A price floor is a government- or group-imposed price control or limit on how low a price can be charged for a product. A price floor must be higher than the equilibrium price in order to be effective.
A price floor can be set below the free-market equilibrium price. In the first graph at right, the dashed green line represents a price floor set below the free-market price. In this case, the floor has no practical effect. The government has mandated a minimum price, but the market already bears a higher price.
By contrast, in the second graph, the dashed green line represents a price floor set above the free-market price. In this case, the price floor has a measurable impact on the market. It ensures prices stay high so that product can continue to be made.
Effect on the market
A price floor set above the market equilibrium price has several side-effects. Consumers find they must now pay a higher price for the same product. As a result, they reduce their purchases or drop out of the market entirely. Meanwhile, suppliers find they are guaranteed a new, higher price than they were charging before. As a result, they increase production.
Taken together, these effects mean there is now an excess supply (known as a "surplus") of the product in the market to maintain the price floor over the long term. The equilibrium price is determined when the quantity demanded is equal to the quantity supplied.
An example of a price floor is minimum wage laws; in this case, employees are the suppliers of labor and the company is the consumer. When the minimum wage is set above the equilibrium market price for unskilled labor, unemployment is created (more people are looking for jobs than there are jobs available). A minimum wage above the equilibrium wage would induce employers to hire fewer workers as well as allow more people to enter the labor market; the result is a surplus in the amount of labor available. However, workers would have higher wages. The equilibrium wage for workers would be dependent upon their skill sets along with market conditions.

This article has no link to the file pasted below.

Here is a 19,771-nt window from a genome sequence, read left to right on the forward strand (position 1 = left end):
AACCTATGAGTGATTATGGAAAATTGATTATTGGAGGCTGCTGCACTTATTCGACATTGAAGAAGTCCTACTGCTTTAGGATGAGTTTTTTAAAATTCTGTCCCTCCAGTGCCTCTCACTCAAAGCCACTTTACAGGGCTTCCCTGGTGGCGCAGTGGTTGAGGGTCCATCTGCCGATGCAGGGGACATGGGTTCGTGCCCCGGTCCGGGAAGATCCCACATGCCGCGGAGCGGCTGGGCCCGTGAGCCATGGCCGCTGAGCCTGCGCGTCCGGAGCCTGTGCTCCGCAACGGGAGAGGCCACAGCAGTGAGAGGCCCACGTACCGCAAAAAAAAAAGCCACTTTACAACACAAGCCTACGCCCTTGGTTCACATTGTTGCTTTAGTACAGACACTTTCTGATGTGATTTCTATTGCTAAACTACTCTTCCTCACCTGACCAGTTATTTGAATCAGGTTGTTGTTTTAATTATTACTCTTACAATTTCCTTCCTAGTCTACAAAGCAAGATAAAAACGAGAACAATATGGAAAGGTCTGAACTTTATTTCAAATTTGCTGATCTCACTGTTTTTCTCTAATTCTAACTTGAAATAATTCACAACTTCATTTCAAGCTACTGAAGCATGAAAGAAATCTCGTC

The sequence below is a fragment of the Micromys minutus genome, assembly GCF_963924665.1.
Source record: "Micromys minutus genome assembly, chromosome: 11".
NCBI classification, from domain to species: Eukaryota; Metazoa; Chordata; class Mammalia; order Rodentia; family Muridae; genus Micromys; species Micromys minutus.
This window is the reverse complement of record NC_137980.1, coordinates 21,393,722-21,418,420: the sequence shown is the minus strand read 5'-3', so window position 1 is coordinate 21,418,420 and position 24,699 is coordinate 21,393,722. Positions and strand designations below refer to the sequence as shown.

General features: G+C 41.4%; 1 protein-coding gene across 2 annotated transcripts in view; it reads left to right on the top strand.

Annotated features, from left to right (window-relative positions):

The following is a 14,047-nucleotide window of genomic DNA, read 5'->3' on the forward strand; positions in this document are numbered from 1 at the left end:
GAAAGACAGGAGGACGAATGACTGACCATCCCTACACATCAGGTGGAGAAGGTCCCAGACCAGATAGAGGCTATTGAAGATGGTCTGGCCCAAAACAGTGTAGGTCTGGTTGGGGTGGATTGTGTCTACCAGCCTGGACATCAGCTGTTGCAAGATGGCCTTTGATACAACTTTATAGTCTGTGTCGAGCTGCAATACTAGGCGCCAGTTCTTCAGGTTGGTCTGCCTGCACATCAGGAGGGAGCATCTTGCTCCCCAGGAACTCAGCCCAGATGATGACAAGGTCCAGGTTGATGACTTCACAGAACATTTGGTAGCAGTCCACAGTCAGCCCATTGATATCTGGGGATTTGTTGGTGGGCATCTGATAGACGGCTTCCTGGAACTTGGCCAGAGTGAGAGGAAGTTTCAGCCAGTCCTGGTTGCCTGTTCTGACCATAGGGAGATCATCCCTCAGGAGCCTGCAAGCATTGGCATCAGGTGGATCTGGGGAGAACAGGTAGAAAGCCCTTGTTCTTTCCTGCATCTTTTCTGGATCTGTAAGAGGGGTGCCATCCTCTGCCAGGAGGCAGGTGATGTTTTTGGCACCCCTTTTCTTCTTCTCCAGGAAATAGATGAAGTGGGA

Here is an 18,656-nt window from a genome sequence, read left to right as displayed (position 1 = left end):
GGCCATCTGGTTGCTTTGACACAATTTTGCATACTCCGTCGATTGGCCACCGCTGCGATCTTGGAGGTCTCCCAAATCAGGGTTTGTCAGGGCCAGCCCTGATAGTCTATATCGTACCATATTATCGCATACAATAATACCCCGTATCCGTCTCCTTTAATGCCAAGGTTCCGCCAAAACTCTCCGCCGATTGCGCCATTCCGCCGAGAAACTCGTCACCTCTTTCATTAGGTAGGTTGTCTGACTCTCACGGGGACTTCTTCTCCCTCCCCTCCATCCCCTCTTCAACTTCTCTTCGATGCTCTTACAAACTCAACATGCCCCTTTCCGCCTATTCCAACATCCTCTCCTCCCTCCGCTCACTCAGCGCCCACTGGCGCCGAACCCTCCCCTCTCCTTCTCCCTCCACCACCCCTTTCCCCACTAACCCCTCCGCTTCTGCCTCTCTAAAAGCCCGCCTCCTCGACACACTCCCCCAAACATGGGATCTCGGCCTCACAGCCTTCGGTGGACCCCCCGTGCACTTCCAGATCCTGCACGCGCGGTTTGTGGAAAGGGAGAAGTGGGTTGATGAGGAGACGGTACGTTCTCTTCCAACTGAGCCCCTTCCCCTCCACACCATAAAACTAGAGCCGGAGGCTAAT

This model makes several assumptions which may not hold true in reality, however. It assumes the costs of providing labor (food, commuting costs) are below the minimum wage, and that employment status and wages are not sticky. Some current[when?] research has shown that in the US, at least, increases in the minimum wage have not led to increased unemployment.
Previously, price floors in agriculture have been common around Europe. Nowadays the EU uses a "softer" method: if the price falls below an intervention price, the EU buys the product so much that this decrease in supply raises the price to the intervention price level. Because of this, "butter mountains" now[when?] lie at EU stockhouses, not at the producers' stockhouses.
- "Price floor – Definitions from Dictionary.com". dictionary.reference.com. Retrieved 2008-05-02.<templatestyles src="Module:Citation/CS1/styles.css"></templatestyles>
- CBO-The Effects of a Minimum Wage Increase on Employment and Family Income-February 2014
- "Research Shows Minimum Wage Increases Do Not Cause Job Loss". businessforafairminimumwage.org. Retrieved 24 June 2015.<templatestyles src="Module:Citation/CS1/styles.css"></templatestyles>
- Davig Begg et al., Economics, 4th edition, McGraw-Hill 1994, s. 40–43
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